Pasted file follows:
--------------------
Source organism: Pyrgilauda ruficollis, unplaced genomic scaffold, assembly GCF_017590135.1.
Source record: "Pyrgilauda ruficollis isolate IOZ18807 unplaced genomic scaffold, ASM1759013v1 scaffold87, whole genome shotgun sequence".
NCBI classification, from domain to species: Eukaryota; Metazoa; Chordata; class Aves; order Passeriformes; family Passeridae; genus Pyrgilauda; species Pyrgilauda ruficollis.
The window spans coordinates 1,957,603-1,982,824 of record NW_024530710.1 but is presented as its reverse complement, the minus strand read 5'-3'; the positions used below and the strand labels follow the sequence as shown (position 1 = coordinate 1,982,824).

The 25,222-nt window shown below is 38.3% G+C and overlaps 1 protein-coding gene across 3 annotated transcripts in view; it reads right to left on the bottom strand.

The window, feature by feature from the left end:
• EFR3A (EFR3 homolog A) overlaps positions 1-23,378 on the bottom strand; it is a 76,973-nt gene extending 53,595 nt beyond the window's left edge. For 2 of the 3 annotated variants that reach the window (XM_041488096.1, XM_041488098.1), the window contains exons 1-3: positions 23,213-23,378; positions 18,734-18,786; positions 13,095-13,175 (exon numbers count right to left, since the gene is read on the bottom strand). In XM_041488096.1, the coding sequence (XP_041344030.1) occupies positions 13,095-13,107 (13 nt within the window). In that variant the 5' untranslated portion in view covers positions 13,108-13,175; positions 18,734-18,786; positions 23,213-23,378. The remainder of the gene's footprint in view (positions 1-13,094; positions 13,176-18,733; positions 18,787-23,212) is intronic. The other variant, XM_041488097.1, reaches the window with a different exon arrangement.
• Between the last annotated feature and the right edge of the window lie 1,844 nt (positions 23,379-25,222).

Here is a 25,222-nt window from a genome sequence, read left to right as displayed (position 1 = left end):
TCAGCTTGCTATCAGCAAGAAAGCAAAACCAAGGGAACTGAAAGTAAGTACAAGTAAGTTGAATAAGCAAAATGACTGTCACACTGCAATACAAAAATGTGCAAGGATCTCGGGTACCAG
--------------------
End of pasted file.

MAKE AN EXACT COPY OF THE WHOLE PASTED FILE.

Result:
Source organism: Pyrgilauda ruficollis, unplaced genomic scaffold, assembly GCF_017590135.1.
Source record: "Pyrgilauda ruficollis isolate IOZ18807 unplaced genomic scaffold, ASM1759013v1 scaffold87, whole genome shotgun sequence".
NCBI classification, from domain to species: Eukaryota; Metazoa; Chordata; class Aves; order Passeriformes; family Passeridae; genus Pyrgilauda; species Pyrgilauda ruficollis.
The window spans coordinates 1,957,603-1,982,824 of record NW_024530710.1 but is presented as its reverse complement, the minus strand read 5'-3'; the positions used below and the strand labels follow the sequence as shown (position 1 = coordinate 1,982,824).

The 25,222-nt window shown below is 38.3% G+C and overlaps 1 protein-coding gene across 3 annotated transcripts in view; it reads right to left on the bottom strand.

The window, feature by feature from the left end:
• EFR3A (EFR3 homolog A) overlaps positions 1-23,378 on the bottom strand; it is a 76,973-nt gene extending 53,595 nt beyond the window's left edge. For 2 of the 3 annotated variants that reach the window (XM_041488096.1, XM_041488098.1), the window contains exons 1-3: positions 23,213-23,378; positions 18,734-18,786; positions 13,095-13,175 (exon numbers count right to left, since the gene is read on the bottom strand). In XM_041488096.1, the coding sequence (XP_041344030.1) occupies positions 13,095-13,107 (13 nt within the window). In that variant the 5' untranslated portion in view covers positions 13,108-13,175; positions 18,734-18,786; positions 23,213-23,378. The remainder of the gene's footprint in view (positions 1-13,094; positions 13,176-18,733; positions 18,787-23,212) is intronic. The other variant, XM_041488097.1, reaches the window with a different exon arrangement.
• Between the last annotated feature and the right edge of the window lie 1,844 nt (positions 23,379-25,222).

Here is a 25,222-nt window from a genome sequence, read left to right as displayed (position 1 = left end):
TCAGCTTGCTATCAGCAAGAAAGCAAAACCAAGGGAACTGAAAGTAAGTACAAGTAAGTTGAATAAGCAAAATGACTGTCACACTGCAATACAAAAATGTGCAAGGATCTCGGGTACCAG